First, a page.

Anaphylaxis during anesthesia ‘more common in women than men’
MedWire News: The incidence of allergic reactions during anesthesia is significantly higher in women than men, say French researchers.
"The safety of anesthesia has been significantly improved during the last decades. However, it may still be considered risky because it results from the exposure of a patient to a mixture of drugs that deliberately alter physiological functions in a short space of time," explain Paul Michel Mertes (Hôpital Central, CHU de Nancy) and colleagues.
They add: "Increasing attention has been paid over these last decades to allergic reactions that may occur during the very vulnerable perioperative period. However, despite systematic efforts aimed at characterizing the epidemiology of these reactions, it remains poorly defined."
To investigate further, the team studied combined data from the Groupe d'Etudes des Réactions Anaphylactiques Peranesthésiques (GERAP) database, the French Pharmacovigilance System, and a French national survey of anesthesia for the period 1997-2004.
Data on a total of 2516 patients who experienced a suspected allergic reaction during anesthesia were included in the analysis. Of these, a diagnosis of immunoglobulin (Ig)E-mediated immediate hypersensitivity reaction was established in 72.2%, with the remaining 27.8% considered non-IgE-mediated hypersensitivity reactions.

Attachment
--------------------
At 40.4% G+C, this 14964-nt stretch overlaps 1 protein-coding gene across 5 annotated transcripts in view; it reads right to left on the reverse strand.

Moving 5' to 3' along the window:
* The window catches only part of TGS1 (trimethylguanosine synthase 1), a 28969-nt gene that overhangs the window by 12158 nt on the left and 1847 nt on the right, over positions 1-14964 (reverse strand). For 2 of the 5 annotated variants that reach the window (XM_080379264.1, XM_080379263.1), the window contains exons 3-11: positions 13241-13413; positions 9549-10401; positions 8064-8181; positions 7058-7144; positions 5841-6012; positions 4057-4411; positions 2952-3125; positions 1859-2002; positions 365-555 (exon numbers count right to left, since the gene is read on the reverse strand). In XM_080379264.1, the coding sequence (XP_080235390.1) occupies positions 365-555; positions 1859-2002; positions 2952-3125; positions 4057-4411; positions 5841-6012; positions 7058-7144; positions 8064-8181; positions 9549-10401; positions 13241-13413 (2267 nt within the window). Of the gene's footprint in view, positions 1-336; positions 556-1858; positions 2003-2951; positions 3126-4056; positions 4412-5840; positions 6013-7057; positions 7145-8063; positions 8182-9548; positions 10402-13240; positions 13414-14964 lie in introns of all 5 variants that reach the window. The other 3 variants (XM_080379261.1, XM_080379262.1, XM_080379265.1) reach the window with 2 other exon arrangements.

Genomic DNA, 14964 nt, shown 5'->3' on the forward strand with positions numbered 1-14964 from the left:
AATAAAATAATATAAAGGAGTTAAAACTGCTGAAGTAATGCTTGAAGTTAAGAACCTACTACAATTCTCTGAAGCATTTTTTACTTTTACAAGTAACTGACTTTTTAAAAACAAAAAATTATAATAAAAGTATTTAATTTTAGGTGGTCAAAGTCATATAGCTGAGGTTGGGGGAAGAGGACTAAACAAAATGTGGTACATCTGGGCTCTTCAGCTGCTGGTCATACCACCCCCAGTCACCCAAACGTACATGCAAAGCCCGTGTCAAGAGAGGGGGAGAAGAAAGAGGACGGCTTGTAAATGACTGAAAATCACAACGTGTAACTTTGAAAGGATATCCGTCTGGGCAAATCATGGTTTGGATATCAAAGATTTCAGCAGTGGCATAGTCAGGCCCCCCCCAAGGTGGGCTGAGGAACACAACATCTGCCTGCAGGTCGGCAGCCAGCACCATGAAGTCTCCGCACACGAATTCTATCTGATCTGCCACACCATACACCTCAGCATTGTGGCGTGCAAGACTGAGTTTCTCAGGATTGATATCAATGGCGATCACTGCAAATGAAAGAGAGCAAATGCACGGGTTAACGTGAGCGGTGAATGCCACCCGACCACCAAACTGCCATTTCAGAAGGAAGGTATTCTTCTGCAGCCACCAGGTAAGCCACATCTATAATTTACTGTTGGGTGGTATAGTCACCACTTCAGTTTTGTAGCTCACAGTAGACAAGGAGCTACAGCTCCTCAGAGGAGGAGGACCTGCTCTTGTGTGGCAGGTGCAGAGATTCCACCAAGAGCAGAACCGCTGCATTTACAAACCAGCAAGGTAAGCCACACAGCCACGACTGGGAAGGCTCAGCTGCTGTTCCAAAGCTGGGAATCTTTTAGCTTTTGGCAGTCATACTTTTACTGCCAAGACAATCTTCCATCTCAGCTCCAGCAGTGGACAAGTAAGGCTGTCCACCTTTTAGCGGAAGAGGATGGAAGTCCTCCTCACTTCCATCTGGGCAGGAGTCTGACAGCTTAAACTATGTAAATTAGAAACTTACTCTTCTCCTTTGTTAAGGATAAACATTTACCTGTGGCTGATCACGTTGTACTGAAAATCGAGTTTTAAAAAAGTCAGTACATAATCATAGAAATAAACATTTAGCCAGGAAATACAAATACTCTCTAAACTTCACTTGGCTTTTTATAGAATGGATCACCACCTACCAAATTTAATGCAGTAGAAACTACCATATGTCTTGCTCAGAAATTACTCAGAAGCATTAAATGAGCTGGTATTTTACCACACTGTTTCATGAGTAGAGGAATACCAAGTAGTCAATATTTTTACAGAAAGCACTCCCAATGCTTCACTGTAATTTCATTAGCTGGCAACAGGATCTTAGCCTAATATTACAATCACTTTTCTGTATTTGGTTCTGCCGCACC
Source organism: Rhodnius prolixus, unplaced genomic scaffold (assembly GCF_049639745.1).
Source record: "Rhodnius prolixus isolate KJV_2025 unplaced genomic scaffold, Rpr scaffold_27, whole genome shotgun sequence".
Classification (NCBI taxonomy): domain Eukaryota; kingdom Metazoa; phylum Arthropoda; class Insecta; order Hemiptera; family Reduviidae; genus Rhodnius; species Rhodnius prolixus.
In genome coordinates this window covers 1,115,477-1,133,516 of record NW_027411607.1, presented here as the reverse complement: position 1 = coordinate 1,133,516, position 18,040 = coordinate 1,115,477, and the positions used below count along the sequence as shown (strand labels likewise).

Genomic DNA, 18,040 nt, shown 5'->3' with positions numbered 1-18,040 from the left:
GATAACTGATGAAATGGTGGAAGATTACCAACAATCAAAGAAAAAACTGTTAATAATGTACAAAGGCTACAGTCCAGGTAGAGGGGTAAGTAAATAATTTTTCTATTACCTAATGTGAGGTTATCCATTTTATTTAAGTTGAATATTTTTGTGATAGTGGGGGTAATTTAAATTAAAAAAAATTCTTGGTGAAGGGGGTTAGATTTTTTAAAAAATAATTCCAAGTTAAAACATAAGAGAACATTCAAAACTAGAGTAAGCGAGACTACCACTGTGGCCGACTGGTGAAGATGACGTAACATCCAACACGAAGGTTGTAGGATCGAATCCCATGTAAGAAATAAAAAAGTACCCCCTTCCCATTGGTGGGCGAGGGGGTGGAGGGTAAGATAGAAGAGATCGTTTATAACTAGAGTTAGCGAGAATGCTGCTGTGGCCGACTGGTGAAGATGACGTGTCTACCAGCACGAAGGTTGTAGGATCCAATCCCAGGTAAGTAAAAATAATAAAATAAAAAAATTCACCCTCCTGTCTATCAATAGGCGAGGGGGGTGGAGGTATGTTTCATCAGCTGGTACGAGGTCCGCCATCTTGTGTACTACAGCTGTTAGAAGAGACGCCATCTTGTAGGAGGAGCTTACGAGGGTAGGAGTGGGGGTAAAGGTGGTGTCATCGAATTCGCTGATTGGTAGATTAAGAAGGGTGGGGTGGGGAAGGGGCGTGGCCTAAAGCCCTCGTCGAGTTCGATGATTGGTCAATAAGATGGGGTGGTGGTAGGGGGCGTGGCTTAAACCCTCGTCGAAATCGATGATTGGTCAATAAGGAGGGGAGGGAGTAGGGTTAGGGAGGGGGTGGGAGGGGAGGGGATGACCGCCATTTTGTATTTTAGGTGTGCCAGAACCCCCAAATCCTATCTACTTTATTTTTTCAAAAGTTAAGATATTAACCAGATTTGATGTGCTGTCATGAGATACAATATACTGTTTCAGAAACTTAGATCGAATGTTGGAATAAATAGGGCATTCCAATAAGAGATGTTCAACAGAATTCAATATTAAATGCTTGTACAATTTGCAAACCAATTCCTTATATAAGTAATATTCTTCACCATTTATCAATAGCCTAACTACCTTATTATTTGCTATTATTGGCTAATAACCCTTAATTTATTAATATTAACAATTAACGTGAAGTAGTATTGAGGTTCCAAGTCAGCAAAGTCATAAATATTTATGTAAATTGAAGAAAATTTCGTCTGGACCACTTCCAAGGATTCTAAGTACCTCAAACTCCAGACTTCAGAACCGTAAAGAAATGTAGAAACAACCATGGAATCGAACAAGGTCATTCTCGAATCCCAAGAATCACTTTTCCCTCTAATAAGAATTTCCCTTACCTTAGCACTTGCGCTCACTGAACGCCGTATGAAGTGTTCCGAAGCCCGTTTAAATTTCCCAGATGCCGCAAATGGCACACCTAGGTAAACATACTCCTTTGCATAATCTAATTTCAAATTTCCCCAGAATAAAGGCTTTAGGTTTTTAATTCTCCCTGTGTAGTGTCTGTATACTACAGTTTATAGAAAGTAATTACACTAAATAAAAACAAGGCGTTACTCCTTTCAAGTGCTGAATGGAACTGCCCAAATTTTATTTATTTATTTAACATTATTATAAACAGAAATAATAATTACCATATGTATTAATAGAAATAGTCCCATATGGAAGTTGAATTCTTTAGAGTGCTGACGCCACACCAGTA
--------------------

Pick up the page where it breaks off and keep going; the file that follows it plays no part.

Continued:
Hypersensitivity reaction rates and the distribution according to the mechanism of hypersensitivity remained stable throughout the study period, the researchers note.
The most common causes of anaphylactic reactions during anesthesia were neuromuscular blocking agents (58.1%), followed by latex (19.7%), and antibiotics (12.9%).
Considering that more than 7,700,000 anesthetic procedures are performed each year in France, the researchers calculated that the overall median annual incidence of anaphylactic reactions was 100.6 per 1 million procedures.
However, the median annual incidence of anaphylactic reactions was significantly higher in women than men, at 154.9 versus 55.4 per 1 million procedures.
The researchers note that in children, there was no significant gender difference in the incidence of allergic reactions during anesthesia.
Mertes and team conclude: "These results should be taken into account in the evaluation of the benefit-to-risk ratio of the various anesthetic techniques."
They add: "The similar incidence of reactions according to sex before adolescence suggests a role for sex hormones in the increase of anaphylaxis observed in women."
By Mark Cowen